He is Priest. As the priest was anointed to offer sacrifice (Leviticus 4:4, 5) and sprinkle the blood of the sacrifice. Christ, therefore, offered himself once-for-all putting an end to all of the typological sacrifices. Though not of the tribe of Levi, he received a special commission for this purpose (Hebrews 7:20; 8:6; 9:12, 24-26). So, Jesus Christ, having served as the anointed prophet, then completed his anointed work of priesthood, altar, and sacrifice. Nothing in the sacrificial system was left unfulfilled by him.
David was anointed king by Samuel (1 Samuel 16:13). In consequence of the Christ’s completed prophetic work and the perfection of his priesthood, he was given his seat at the right hand “of the Majesty on high” (Hebrews 1:3), fulfilling the promise to David of the forever king established by God. “And I will establish him in my house and in My kingdom forever; and his throne shall be established forever” (1 Chronicles 17:14). Jesus Christ alone, in all three of these offices can say, “I have been anointed with fresh oil” (Psalm 92:10).
Nothing else would matter if the next phrase were not vital to the way we are called upon to “Remember Jesus Christ.” Both the soteriological power and the apologetic coherence of the gospel would fall to the ground, no more to rise, without it. “Risen from the dead” denotes the conquering of the scheme of Satan to oppose the purpose of God in lifting up non-angelic creatures to a position higher than the angels—in fact, to share in some way with the glory of his Son. Jesus did not give aid to angels but was “made like his brethren,” made propitiation “for the sins of the people,” and “having purged our sins,” destroyed him that has the “power of death, that is, the devil” (Hebrews 2:14-17; 1:3). The wages of sin, the penalty of death for disobedience, unpropitiated through the ages, held as a threat by the Devil and verified by divine justice, lost its sting when Jesus “bore our sins in his own body on the tree” (1 Peter 2:24). Jesus Christ, who bore those death-dealing sins, was “raised from the dead by the glory of the Father” (Romans 6:4). This means that all the holy, righteous, and just attributes of God, the entire weightiness of God, were honored completely by Christ’s death and thus called for the granting of life to the successful sin-bearer. Death, therefore, no longer has any hold on Christ or his people and Satan’s tool of intimidation has been removed. The work of Christ and the verdict of the Father are communicated in power to the redeemed by the Spirit. “If the Spirit of Him who raised Jesus from the dead dwells in you, He who raised Christ from the dead will also give life to your mortal bodies through his Spirit who dwells in you” (Romans 8:11). God, therefore, instead of being against us is for us. Why? Because he “spared not His own Son but delivered him up for us all.” Having given us Him, he freely gives us all that Christ has gained. None can now condemn for “it is Christ who died, and furthermore is also risen, who is even at the right hand of God.” On top of that he “makes intercession for us” (Romans 8:32-34).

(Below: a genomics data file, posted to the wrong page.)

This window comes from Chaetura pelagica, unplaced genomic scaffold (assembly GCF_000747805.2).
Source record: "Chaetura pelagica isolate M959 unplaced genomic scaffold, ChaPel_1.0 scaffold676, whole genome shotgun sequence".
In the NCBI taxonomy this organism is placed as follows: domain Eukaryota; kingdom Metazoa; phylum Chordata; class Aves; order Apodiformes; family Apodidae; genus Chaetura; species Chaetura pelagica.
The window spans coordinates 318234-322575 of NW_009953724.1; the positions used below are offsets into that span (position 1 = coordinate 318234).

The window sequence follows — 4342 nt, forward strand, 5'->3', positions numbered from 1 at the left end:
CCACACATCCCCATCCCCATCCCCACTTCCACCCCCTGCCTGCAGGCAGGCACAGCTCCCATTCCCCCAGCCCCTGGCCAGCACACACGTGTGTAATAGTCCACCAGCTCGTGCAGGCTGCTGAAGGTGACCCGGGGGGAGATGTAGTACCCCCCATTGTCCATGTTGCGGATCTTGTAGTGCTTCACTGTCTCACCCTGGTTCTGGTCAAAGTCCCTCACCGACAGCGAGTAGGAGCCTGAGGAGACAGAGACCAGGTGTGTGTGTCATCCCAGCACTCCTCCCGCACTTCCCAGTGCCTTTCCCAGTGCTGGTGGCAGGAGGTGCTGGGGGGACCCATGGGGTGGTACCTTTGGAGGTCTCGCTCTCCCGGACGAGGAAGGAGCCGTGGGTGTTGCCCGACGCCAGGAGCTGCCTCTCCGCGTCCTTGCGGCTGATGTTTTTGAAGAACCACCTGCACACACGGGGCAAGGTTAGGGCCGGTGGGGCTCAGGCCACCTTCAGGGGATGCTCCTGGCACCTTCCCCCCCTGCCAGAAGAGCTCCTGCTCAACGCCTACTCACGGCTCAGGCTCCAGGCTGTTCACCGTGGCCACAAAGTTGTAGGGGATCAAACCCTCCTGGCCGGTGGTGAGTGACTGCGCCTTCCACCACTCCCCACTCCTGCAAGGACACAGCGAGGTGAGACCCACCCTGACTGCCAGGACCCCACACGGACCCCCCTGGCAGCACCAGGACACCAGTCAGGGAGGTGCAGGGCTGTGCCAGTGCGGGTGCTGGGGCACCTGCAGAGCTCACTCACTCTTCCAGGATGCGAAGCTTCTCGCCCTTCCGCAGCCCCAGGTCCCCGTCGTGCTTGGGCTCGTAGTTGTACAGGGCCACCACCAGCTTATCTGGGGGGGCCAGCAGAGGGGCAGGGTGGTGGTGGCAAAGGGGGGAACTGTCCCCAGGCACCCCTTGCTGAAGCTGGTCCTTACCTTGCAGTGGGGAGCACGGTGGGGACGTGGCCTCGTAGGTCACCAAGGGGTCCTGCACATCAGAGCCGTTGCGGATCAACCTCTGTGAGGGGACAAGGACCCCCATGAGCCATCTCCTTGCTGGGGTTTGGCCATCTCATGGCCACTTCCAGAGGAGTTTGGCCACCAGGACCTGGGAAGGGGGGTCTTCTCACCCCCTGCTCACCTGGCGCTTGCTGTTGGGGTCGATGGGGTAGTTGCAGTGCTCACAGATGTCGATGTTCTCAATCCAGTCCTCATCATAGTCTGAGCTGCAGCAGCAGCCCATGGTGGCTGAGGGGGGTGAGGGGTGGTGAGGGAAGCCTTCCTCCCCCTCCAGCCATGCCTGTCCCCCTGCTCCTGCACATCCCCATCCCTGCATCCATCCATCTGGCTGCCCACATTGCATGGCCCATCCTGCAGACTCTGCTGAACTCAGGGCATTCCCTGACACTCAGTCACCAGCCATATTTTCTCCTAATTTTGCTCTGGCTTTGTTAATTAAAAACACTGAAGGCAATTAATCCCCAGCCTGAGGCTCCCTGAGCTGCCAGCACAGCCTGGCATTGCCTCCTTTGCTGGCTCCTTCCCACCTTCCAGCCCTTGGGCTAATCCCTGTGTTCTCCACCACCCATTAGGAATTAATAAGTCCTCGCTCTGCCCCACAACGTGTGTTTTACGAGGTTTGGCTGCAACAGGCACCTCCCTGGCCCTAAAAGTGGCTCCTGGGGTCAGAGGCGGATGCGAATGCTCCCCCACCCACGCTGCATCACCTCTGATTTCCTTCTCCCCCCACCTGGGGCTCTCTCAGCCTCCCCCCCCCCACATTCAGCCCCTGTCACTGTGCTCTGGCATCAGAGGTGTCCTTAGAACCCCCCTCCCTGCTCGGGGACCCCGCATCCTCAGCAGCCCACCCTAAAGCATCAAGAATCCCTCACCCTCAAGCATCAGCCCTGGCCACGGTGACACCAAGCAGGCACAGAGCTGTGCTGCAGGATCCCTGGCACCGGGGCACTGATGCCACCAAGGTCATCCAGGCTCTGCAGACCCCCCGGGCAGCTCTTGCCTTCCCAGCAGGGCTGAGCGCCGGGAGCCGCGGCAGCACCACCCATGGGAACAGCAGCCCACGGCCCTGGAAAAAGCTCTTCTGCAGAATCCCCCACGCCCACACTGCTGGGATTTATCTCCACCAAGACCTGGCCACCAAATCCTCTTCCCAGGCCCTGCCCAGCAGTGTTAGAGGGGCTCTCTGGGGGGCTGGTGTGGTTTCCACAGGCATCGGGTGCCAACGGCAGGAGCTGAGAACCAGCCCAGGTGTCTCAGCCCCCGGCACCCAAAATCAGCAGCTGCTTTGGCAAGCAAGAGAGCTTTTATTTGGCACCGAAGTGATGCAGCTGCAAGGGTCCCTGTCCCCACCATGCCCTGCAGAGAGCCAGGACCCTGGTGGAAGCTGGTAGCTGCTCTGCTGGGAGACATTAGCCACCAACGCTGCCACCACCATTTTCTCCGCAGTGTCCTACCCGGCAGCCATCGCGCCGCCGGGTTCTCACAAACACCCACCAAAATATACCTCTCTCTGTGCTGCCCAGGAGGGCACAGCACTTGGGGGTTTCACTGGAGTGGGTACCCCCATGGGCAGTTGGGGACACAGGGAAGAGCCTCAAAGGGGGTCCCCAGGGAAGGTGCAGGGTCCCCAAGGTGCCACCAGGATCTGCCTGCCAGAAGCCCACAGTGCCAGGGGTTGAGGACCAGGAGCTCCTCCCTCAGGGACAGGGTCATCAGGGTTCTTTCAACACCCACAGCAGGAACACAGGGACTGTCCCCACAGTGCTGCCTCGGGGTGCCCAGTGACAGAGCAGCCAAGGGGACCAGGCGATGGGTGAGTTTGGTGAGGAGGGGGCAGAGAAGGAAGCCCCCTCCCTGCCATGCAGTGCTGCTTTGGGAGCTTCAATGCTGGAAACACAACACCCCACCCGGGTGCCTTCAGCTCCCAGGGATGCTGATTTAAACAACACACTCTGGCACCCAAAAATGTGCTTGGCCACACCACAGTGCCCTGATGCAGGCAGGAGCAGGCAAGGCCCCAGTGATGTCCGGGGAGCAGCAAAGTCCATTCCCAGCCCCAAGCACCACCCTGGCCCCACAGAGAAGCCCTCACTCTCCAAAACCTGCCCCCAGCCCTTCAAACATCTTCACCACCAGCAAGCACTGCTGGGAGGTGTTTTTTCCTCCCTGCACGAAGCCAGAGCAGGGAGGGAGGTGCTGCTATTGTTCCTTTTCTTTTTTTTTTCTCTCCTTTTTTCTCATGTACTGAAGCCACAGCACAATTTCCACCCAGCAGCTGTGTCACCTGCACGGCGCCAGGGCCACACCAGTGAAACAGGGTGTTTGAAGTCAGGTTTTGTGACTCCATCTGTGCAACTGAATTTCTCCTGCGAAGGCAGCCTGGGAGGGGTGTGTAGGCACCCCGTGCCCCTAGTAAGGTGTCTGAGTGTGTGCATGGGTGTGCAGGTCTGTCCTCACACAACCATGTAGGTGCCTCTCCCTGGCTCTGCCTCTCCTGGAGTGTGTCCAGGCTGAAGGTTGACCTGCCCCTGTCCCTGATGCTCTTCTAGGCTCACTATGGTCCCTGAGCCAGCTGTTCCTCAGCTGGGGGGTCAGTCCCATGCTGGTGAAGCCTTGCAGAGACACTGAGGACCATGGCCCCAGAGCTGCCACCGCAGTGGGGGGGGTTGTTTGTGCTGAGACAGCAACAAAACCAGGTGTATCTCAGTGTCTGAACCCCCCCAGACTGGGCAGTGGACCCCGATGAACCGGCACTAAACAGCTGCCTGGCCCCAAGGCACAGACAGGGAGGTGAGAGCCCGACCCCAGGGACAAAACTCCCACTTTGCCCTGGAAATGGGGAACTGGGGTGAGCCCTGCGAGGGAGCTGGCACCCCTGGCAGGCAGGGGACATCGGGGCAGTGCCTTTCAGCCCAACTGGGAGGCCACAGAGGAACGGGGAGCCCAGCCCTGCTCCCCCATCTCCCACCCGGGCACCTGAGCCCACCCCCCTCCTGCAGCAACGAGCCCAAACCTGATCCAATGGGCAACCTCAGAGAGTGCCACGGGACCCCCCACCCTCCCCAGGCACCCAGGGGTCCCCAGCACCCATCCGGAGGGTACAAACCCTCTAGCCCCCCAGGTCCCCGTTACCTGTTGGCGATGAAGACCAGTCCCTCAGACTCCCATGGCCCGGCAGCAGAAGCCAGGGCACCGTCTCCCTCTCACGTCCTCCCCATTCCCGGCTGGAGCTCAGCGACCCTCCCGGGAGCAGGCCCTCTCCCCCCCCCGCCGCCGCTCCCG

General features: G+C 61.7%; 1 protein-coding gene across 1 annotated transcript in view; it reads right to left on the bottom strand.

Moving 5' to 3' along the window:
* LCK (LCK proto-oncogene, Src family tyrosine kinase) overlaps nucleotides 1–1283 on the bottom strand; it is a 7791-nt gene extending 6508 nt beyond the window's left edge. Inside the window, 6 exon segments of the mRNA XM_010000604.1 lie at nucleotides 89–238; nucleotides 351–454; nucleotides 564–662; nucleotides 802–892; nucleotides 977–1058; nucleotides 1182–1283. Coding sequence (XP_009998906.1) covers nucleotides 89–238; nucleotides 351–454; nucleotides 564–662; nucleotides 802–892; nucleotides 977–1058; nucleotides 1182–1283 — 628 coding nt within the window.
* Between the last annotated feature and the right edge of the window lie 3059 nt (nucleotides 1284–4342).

Under the name of Christ, we already have looked briefly at the significance of the phrase, “out of a seed of David.” The anarthrous use of spermatos has the force of isolating the word to a specific person, Mary. Jesus was born, was conceived in and then came out of Mary, a seed of David. Luke 1:27 has the phrase, “out of the house of David,” a phrase to be applied both to Mary and Joseph. The seed of the woman (Genesis 3:15) was also the seed of David. He descended from David in his human nature and has a right to the throne. “He will be great,” the angel told Mary, “and will be called the Son of the Most High, and the Lord God will give Him the throne of His father David.” (Luke 1:32). How low the House had fallen that a teenage virgin was to bear the seed of David to the Messiah and his legal father would be a mere carpenter. Luke 2:4 again emphasizes that Joseph was “of the house and lineage of David” because the enrollment must take place legally according to the male of the household. When the angel addressed Joseph to inform him of the source of Mary’s impregnation, he said “Joseph, son of David” (Matthew 1:20). Jeremiah 30:9 predicts, “They shall serve the Lord their God, and David their king.” In Ezekiel we read, “And my servant David shall be king over them” (34:24; 37:24). Hosea predicts that after a time of devastation, Israel will “seek the Lord their God and David their king” (Hosea 3:5). This descent from David confirms the prophetic material concerning the Messiah, seals the reality of his humanity, and shows that the true “Man after God’s own heart” saves us, rules over us with lovingkindness until the kingdoms of this world become the kingdom of our Lord and of His Christ.